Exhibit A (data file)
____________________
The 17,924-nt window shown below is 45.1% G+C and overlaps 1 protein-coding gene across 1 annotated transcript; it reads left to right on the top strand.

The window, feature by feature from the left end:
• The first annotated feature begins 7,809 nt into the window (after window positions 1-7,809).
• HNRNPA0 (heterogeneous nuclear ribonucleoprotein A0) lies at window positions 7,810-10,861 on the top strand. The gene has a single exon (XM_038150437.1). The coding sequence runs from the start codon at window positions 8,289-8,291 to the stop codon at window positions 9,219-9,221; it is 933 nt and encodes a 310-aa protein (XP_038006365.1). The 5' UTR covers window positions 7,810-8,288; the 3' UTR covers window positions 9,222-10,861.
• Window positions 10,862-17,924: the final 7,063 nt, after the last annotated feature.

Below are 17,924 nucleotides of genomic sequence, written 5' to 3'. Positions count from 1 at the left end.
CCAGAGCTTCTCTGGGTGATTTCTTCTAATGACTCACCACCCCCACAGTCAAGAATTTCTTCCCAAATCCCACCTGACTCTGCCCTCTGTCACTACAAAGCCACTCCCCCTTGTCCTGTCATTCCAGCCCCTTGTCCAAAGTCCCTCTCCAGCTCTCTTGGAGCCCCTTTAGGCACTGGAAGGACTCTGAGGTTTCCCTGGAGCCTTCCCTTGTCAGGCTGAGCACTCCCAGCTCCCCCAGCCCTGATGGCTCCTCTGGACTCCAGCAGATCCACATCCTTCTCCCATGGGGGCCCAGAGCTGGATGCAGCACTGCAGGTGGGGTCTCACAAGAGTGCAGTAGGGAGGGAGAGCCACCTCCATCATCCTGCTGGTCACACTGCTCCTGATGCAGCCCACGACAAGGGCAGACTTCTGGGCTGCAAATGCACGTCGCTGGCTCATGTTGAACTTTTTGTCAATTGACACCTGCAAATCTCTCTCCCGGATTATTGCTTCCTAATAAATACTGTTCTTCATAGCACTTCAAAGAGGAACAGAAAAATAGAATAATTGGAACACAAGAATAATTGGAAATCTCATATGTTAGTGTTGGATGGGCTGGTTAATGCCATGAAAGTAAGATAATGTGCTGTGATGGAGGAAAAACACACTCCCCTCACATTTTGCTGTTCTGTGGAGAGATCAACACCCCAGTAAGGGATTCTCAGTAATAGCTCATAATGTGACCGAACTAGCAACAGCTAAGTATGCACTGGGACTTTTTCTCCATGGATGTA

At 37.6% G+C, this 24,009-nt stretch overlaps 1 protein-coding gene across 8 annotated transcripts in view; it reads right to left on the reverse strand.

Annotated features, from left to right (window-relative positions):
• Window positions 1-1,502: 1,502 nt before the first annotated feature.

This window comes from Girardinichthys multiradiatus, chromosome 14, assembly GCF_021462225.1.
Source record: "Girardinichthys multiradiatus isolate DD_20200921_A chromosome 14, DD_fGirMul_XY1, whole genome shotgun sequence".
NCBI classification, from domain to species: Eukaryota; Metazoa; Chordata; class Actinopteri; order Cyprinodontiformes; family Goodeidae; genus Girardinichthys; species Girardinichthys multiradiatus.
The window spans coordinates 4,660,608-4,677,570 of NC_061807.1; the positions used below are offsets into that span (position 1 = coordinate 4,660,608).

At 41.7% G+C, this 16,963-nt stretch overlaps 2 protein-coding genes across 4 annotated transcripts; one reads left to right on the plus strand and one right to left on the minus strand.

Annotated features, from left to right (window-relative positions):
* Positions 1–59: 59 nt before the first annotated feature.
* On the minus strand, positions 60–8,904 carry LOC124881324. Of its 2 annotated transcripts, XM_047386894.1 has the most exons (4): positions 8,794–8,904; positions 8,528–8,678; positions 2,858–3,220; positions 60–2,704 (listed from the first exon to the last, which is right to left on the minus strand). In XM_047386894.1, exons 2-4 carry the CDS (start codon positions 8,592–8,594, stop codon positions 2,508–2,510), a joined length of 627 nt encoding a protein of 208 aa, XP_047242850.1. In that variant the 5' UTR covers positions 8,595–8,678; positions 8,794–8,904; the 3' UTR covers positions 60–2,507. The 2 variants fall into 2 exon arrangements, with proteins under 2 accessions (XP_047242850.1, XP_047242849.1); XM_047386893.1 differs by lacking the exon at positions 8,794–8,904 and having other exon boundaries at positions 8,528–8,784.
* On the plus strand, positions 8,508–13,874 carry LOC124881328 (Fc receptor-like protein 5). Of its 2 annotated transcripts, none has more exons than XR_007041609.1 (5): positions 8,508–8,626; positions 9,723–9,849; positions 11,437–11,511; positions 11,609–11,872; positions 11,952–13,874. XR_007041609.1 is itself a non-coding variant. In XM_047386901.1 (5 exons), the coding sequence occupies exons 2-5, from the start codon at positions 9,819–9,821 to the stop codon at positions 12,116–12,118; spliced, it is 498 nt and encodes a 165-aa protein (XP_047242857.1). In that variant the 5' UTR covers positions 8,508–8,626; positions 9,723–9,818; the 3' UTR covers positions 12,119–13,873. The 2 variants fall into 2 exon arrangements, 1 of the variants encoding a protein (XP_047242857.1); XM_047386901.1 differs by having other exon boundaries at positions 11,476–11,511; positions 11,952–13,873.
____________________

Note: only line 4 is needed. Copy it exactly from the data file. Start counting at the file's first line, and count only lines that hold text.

• HNRNPA0 (heterogeneous nuclear ribonucleoprotein A0) lies at window positions 7,810-10,861 on the top strand. The gene has a single exon (XM_038150437.1). The coding sequence runs from the start codon at window positions 8,289-8,291 to the stop codon at window positions 9,219-9,221; it is 933 nt and encodes a 310-aa protein (XP_038006365.1). The 5' UTR covers window positions 7,810-8,288; the 3' UTR covers window positions 9,222-10,861.